I have a spiralizer (the Benriner, pictured) that I use to make raw veggie noodles, but a julienne peeler works just as well, or you can even make thick “pappardelle” type noodles with a regular vegetable peeler. Courgette noodles are the classic but I wanted an extra colourful dish this time so I made carrot noodles too and added thinly sliced red pepper and lots of fresh herbs.  Edamame and cashews turned this into a more substantial meal, and finally I coated everything with a slightly spicy peanut sauce, so good I couldn’t resist licking my plate after finishing!

10-minute Raw Peanut Noodles

10-Minute (Nearly) Raw Peanut Noodles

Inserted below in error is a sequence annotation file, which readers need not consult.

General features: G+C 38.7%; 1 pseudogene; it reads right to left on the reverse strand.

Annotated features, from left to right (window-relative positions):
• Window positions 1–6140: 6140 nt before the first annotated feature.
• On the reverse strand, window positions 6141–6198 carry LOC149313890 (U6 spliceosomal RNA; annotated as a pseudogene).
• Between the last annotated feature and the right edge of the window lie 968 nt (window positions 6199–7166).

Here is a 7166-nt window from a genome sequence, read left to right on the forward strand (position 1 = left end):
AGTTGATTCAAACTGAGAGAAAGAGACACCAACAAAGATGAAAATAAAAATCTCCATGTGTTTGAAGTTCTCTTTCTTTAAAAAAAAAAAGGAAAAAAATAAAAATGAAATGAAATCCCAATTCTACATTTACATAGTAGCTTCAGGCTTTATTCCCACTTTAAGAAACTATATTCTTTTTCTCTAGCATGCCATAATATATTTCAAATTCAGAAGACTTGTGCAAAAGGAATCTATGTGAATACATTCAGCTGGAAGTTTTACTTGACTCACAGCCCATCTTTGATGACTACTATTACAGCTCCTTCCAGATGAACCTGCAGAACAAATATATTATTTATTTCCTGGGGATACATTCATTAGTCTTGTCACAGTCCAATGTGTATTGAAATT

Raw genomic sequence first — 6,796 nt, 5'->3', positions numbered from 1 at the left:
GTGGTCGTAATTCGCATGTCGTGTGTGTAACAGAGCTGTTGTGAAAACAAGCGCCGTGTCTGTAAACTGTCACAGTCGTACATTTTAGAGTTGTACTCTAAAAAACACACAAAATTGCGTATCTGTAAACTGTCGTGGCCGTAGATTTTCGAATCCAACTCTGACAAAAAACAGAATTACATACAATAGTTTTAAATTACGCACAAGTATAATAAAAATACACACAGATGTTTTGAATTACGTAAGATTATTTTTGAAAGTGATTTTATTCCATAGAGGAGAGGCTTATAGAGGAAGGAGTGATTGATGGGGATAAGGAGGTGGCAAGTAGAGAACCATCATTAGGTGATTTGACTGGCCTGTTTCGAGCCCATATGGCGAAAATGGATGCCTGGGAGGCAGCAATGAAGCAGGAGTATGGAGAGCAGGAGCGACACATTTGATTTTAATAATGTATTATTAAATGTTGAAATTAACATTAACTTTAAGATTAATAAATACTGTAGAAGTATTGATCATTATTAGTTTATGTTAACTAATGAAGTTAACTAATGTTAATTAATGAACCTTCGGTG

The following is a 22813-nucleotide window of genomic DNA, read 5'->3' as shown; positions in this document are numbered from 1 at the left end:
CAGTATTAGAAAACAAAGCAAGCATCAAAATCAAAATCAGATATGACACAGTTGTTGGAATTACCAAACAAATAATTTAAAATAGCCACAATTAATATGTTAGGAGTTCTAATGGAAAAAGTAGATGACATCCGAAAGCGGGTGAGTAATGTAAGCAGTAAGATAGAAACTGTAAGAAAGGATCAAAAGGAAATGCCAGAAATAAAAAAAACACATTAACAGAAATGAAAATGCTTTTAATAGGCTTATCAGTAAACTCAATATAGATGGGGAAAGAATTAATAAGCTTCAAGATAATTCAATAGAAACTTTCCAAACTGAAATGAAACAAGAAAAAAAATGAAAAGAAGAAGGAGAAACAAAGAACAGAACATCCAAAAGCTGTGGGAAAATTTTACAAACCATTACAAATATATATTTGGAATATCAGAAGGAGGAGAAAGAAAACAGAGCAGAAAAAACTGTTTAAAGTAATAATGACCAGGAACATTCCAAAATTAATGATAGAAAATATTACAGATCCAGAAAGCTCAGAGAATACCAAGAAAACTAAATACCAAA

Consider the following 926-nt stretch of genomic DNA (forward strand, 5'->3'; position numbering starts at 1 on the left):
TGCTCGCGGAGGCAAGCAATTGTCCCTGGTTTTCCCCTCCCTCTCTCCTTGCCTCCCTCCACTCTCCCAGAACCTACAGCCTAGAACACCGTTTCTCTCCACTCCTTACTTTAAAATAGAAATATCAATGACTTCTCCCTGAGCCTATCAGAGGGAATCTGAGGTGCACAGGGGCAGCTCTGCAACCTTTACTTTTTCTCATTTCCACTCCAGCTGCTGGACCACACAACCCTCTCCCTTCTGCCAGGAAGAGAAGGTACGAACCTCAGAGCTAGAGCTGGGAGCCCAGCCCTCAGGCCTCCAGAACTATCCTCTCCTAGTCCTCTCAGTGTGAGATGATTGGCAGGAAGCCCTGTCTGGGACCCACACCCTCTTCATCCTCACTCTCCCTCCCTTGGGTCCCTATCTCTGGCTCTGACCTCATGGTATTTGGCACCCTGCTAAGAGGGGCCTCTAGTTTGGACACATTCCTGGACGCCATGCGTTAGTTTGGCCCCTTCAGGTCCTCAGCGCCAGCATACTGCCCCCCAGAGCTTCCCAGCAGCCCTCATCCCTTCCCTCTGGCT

Yield: 1 Serving


  • 10-Minute (Nearly) Raw Peanut Noodles:
  • 1 Medium courgette, spiralized
  • 2 Small carrots, spiralized
  • 1/2 Red pepper, sliced thinly
  • 1/3 C Edamame, cooked and cooled
  • 2 Tbsp Fresh basil, julienned
  • 2 Tbsp Fresh coriander, roughly chopped
  • 2 Tbsp Toasted Cashews (I actually used some Tamari-roasted Cashews from Clearspring that I had on hand)
  • For the Spicy Peanut Sauce:
  • 1 Tbsp Peanut butter
  • 1 Tbsp Lime juice
  • 1/2 Tbsp Agave
  • 1/2 tsp Toasted sesame oil
  • 1 Small clove garlic, minced (optional)
  • 1/2 tsp Tamari
  • A little water to thin (to make as runny as you like it- though bear in mind the vegetables will release water when coated in the sauce so don’t make it too thin!)